a State Key Laboratory of Precision Spectroscopy, East China Normal University, Shanghai 200241, China
b Key Laboratory for Laser Plasmas (Ministry of Education) and School of Physics and Astronomy, Collaborative Innovation Center of IFSA (CICIFSA), Shanghai Jiao Tong University, Shanghai 200240, China
c CAS Center for Excellence in Ultra-Intense Laser Science, Shanghai 201800, China
d Collaborative Innovation Center of Extreme Optics, Shanxi University, Taiyuan, Shanxi 030006, China
This work was supported by the National Key R&D Program of China (Grant Nos. 2018YFA0306303 and 2018YFA0404802), the National Natural Science Fund (Grant Nos. 11834004, 11621404, 11925405, and 91850203), the 111 Project of China (Grant No. B12024), Projects from Shanghai Science and Technology Commission (Grant No. 19JC1412200), and the Innovation Program of Shanghai Municipal Education Commission (Grant No. 2017-01-07-00-02-E00034). S. Pan acknowledges the support from the Academic Innovation Ability Enhancement Program for Excellent Doctoral Students of East China Normal University in 2021 (Grant No. 40600-30302-515100/141).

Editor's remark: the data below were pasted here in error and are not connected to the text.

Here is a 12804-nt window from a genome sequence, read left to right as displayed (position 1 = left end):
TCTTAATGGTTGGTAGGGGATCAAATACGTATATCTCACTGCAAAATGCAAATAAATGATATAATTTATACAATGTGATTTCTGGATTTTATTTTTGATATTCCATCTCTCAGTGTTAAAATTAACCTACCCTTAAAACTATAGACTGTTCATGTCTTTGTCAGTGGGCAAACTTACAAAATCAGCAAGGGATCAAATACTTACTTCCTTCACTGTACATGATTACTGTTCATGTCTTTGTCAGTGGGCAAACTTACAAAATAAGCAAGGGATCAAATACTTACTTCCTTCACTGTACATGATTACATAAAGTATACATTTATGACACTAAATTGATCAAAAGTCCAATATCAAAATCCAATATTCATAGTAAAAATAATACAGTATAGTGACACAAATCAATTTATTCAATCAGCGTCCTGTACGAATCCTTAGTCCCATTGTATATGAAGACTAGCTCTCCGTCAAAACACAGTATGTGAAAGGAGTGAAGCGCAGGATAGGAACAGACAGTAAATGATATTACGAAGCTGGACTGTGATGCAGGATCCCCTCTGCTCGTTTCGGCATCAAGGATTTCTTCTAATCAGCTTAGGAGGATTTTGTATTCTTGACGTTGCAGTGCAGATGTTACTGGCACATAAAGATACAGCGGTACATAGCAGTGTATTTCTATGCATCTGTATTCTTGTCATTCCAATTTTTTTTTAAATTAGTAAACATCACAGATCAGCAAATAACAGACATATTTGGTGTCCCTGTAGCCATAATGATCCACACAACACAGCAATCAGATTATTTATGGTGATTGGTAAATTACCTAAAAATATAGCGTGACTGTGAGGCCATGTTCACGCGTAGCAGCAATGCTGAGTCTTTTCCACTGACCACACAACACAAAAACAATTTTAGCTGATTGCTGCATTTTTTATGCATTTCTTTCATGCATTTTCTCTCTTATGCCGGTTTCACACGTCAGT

More than ten years ago, the observation of the low-energy structure in the photoelectron energy spectrum, regarded as an “ionization surprise,” has overthrown our understanding of strong-field physics. However, the similar low-energy nuclear fragment generation from dissociating molecules upon the photon energy absorption, one of the well-observed phenomena in light-molecule interaction, still lacks an unambiguous mechanism and remains mysterious. Here, we introduce a time-energy-resolved manner using a multicycle near-infrared femtosecond laser pulse to identify the physical origin of the light-induced ultrafast dynamics of molecules. By simultaneously measuring the bond-stretching times and photon numbers involved in the dissociation of H2+ driven by a polarization-skewed laser pulse, we reveal that the low-energy protons (below 0.7 eV) are produced via dipole-transitions at large bond lengths. The observed low-energy protons originate from strong-field dissociation of high vibrational states rather than the low ones of H2+ cation, which is distinct from the well-accepted bond-softening picture. Further numerical simulation of the time-dependent Schrödinger equation unveils that the electronic states are periodically distorted by the strong laser field, and the energy gap between the field-dressed transient electronic states may favor the one- or three-photon transitions at the internuclear distance larger than 5 a.u. The time-dependent scenario and our time-energy-resolved approach presented here can be extended to other molecules to understand the complex ultrafast dynamics.